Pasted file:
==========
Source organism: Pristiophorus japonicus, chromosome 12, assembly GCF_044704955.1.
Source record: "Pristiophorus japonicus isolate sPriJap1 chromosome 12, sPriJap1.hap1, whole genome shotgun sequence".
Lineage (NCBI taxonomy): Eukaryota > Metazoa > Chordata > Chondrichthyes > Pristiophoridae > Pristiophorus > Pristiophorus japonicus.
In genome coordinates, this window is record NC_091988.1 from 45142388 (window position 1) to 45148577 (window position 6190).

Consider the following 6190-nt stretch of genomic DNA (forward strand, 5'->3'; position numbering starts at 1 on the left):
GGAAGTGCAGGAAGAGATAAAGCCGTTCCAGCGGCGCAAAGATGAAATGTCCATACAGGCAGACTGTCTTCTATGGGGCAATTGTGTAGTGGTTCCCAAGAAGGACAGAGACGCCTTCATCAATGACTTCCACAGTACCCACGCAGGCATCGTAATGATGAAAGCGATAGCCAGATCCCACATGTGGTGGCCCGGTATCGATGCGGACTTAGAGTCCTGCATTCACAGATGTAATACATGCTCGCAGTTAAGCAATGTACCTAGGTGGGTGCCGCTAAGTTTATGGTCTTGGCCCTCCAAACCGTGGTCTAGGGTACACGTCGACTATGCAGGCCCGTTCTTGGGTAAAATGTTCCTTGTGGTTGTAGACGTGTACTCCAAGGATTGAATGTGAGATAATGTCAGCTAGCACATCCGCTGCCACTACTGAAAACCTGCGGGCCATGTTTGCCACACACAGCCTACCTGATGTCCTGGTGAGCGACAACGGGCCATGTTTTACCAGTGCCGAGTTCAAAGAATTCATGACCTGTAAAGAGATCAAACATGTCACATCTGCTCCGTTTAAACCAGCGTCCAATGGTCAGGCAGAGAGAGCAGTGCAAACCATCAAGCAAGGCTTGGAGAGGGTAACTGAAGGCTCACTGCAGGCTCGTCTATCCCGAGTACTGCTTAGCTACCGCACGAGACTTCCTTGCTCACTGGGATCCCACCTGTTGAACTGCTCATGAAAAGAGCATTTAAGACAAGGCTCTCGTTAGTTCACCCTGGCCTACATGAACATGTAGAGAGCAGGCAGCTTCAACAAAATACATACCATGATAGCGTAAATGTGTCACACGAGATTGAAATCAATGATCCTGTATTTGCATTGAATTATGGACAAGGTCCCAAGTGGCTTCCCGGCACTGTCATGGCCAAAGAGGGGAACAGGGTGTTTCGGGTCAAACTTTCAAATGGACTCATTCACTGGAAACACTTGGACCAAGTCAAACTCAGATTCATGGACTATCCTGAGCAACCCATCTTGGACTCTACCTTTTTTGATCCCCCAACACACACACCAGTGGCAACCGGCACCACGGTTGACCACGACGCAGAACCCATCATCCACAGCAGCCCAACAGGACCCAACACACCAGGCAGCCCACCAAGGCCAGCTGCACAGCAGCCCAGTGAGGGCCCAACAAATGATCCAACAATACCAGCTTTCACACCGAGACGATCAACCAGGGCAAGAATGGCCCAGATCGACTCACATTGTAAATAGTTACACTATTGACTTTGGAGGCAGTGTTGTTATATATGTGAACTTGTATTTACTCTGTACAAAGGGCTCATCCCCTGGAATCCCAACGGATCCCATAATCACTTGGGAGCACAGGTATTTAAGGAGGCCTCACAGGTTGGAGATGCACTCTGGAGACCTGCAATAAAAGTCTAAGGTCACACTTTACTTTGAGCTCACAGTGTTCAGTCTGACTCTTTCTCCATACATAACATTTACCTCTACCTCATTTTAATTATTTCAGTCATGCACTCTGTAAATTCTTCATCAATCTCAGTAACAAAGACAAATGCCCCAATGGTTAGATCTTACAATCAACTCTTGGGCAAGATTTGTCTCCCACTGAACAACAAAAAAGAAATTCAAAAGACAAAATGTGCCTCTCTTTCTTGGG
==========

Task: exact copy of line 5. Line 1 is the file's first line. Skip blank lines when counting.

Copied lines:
Consider the following 6190-nt stretch of genomic DNA (forward strand, 5'->3'; position numbering starts at 1 on the left):